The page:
How were we supposed to get out of the driveway with that thing keeping us in this house? We had to get out. How were we supposed to go to the funeral?

It was still on.

Our kind neighbor was using his snowblower and looked up at us, dressed in all black, and quickly came over to move that heavy snow into piles.

Dylan pulled out of our garage at a precarious angle, and we bounced our way over the snow to the funeral.

The people kept calling to ask.

It was still on.

We went through the motions and mentioned how you could take the boy out of Minnesota, but you couldn’t take the Minnesota out of the boy. Even for his funeral. That boy, grown man, now gone, brought so much snow to his own funeral.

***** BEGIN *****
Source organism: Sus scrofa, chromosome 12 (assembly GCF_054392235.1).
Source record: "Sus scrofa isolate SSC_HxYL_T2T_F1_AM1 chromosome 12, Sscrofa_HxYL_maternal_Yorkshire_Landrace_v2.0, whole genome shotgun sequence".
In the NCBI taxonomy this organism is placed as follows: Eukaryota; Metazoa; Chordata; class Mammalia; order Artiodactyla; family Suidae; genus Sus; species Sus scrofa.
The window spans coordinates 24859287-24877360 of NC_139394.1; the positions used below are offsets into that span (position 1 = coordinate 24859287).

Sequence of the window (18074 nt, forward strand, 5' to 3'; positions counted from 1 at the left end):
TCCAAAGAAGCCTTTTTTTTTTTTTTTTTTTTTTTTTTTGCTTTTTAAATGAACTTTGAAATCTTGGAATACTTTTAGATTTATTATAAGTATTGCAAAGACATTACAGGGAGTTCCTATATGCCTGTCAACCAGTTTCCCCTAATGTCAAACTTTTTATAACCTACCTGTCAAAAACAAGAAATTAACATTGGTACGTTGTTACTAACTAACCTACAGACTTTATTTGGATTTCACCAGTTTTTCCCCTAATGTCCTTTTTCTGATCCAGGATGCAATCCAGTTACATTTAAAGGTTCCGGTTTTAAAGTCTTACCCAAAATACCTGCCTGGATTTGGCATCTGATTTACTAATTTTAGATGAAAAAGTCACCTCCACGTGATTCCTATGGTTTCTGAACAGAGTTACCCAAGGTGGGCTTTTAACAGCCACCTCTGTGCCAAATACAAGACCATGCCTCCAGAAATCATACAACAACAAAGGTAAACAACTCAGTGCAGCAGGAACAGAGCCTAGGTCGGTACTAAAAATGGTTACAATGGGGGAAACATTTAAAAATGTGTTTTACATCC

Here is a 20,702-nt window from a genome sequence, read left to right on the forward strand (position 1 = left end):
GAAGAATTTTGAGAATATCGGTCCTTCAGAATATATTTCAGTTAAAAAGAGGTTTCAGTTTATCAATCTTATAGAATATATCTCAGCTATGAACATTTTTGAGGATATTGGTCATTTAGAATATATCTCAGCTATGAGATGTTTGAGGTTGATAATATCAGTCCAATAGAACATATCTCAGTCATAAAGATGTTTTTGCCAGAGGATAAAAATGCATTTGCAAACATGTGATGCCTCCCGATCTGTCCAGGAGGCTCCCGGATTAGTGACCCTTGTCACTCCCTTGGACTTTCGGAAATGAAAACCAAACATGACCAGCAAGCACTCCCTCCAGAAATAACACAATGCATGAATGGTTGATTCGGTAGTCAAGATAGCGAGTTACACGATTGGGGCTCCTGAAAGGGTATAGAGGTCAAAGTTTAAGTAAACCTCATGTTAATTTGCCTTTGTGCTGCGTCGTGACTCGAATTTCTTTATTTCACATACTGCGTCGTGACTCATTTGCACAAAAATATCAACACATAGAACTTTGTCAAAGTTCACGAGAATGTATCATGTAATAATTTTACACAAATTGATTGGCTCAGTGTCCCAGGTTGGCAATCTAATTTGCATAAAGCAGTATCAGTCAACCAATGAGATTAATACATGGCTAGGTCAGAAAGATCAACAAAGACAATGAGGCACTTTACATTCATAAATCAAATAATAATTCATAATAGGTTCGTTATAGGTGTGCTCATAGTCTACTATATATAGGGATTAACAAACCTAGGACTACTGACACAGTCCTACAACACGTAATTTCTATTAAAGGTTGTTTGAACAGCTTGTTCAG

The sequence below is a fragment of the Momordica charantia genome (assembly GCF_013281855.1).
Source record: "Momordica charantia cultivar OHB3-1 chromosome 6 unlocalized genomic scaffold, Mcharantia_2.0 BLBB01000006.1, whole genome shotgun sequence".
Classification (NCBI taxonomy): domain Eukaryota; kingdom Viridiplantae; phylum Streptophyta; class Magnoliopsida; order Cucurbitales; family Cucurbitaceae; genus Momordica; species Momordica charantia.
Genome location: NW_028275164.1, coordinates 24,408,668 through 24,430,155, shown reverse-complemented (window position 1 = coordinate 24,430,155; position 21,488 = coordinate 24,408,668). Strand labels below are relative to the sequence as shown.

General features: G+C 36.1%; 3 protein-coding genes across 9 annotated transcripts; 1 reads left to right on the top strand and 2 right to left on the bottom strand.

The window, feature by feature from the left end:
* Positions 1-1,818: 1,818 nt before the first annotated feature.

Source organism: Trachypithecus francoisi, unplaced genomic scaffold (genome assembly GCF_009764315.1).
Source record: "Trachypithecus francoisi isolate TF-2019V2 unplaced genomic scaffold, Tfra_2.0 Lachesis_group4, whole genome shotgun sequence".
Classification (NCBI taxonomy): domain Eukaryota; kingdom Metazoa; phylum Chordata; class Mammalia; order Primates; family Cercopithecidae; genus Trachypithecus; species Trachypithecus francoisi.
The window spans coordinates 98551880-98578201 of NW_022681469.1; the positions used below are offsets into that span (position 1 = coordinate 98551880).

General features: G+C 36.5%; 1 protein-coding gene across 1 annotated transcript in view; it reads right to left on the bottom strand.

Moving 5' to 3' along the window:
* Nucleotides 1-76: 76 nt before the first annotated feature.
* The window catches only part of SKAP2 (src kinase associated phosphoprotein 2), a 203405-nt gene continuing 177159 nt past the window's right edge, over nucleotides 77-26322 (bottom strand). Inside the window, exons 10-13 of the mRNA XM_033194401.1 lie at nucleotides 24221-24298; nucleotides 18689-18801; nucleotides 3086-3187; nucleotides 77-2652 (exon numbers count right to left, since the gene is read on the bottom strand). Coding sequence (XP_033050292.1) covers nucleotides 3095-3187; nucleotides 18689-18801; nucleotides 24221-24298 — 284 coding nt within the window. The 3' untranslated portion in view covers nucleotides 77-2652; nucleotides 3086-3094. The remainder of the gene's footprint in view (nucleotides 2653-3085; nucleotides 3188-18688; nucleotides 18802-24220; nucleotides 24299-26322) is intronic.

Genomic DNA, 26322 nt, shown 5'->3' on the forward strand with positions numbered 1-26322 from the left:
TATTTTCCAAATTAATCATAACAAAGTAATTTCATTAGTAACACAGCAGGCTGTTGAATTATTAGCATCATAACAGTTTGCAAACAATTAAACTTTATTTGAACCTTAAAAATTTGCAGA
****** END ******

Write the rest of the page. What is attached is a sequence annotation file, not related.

We headed home.

Exhausted from emotion, to-do lists, and people’s empathetic arm squeezes, I wanted to rest, but knew we’d have to face that tree first.

Except, we didn’t.

That same kind neighbor had cut the precious tree to pieces and stacked the remains by the side of our house. Dylan went over later to talk to him, and say thanks, and the kind man said, “It looked like you were heading somewhere pretty important.”

Yes. It was pretty important. That funeral happened.

As a result of that heavy weight, where two trees once stood, now just one permanently tilted as its partner was ripped from the ground.

Two years passed. 

I got worried every time it snowed and our neighbor’s truck, parked ever in front of the house, seemed to look over its shoulder at me every time I’d walk in to my home saying “Are you sure you’re going to let that guy lean like that?”